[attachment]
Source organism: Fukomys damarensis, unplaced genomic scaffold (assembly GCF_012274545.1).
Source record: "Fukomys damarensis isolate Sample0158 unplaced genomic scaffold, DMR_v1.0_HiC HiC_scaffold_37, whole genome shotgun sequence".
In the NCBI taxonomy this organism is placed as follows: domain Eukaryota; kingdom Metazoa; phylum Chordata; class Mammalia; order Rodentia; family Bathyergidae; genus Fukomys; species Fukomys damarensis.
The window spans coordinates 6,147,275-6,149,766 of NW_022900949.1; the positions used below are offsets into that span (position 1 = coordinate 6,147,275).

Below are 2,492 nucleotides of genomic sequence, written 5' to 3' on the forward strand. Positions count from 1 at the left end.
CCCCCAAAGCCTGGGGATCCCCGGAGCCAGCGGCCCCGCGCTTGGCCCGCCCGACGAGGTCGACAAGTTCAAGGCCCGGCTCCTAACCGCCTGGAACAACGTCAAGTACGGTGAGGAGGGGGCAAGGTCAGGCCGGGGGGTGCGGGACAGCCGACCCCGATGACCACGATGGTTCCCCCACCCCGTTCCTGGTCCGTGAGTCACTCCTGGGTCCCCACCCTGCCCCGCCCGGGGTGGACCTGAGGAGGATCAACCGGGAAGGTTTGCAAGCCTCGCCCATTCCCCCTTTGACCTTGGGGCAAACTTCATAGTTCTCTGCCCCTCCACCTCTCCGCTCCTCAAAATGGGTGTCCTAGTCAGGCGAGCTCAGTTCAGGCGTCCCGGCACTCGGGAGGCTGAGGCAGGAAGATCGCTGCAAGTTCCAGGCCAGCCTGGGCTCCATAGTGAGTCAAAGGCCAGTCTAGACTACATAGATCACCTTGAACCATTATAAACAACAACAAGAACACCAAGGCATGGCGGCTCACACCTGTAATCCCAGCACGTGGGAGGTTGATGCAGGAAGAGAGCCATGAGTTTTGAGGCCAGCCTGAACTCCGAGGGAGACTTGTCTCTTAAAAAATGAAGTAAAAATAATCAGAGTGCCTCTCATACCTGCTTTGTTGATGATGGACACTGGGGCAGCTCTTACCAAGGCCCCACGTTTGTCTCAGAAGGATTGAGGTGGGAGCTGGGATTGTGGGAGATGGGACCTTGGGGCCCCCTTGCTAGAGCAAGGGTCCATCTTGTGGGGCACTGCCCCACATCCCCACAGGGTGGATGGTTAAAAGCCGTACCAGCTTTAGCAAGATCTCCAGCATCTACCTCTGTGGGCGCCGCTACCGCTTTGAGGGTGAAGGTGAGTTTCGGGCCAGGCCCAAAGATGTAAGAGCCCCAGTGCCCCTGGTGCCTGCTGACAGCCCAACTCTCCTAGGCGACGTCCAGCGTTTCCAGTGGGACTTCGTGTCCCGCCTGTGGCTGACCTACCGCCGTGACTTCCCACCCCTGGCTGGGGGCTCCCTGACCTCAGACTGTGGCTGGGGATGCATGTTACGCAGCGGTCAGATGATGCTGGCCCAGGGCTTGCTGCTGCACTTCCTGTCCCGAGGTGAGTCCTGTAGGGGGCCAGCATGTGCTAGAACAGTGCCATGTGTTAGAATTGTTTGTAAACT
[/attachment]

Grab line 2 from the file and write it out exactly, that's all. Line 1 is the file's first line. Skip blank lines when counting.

Source record: "Fukomys damarensis isolate Sample0158 unplaced genomic scaffold, DMR_v1.0_HiC HiC_scaffold_37, whole genome shotgun sequence".